After twenty minutes we scored a goal that looked likely from the beginning. Felli, who else, started it with an interception in the middle of the centre circle, took it twenty odd metres forward to the left edge of the penalty area, then released Maggy out wide. No second invitation required, he headed for the goal line and made a ground cross met perfectly at the left goal area angle by Jelly with another side foot buried past the 'keeper's right hand. It all looks so simple when everything is done without hesitation.
Of course Sunderland weren't going to take it all quietly and they made valiant efforts to battle their way back into the game. Their problem, though, was they had nobody to organise and direct their frantic efforts. Time after time they outpaced themselves or misplaced a pass at a vital moment. A few corners led to nothing except to an increase in decibels from their fans. The nearest they got was a quick raid down their left and a Bainsey type excellent cross that momentarily nonplussed our defence into a couple of rebounds that could have gone anywhere until their man lifted it over the bar. Apart from that, no threat worth the name.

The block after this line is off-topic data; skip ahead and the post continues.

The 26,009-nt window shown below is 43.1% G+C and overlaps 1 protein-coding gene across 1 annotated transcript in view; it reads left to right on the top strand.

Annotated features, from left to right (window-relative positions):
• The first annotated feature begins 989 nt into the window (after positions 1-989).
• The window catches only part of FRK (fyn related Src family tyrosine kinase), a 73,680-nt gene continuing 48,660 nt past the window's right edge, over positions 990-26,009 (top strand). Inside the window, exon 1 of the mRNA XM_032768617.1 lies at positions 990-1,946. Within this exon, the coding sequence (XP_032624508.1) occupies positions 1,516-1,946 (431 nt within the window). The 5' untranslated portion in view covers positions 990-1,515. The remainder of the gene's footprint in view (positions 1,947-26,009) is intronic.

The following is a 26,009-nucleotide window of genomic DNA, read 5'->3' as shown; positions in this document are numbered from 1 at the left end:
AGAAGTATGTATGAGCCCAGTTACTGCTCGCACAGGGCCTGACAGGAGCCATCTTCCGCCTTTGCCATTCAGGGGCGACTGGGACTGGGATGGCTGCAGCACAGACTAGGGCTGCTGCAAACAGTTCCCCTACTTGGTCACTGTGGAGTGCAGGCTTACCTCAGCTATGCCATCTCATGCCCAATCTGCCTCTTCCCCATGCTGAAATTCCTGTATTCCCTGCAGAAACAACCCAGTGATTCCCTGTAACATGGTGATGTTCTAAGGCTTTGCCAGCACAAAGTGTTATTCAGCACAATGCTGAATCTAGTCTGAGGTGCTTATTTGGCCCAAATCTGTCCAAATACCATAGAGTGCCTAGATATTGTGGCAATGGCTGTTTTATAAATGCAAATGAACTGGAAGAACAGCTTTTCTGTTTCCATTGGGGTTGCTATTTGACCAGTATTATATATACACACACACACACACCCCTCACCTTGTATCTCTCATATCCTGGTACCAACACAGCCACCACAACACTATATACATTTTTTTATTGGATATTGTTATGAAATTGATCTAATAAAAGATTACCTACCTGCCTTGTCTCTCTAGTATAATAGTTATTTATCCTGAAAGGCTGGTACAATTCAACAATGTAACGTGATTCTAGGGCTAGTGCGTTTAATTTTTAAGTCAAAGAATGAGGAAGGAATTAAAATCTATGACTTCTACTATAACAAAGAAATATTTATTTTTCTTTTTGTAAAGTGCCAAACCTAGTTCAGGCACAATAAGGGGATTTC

The second half was even more one sided and at one stage the Mackems looked as though they were about to completely unravel in the face of nonstop pressure. Our Boys were in no mood for mercy. Still, it was a Cup tie. Part of the glory game is being edgy almost all the time. You never know if disaster is waiting just a few seconds away. For instance, we had a left side corner taken by Maggy. Two Mackems attempted to head clear, both failed, and it ricocheted backwards from one head to the other before dropping perfectly for Leon two metres to the right of the D. Without hesitation he lashed it back on the volley, dipping and swerving toward the top right of the goal. But it carried over.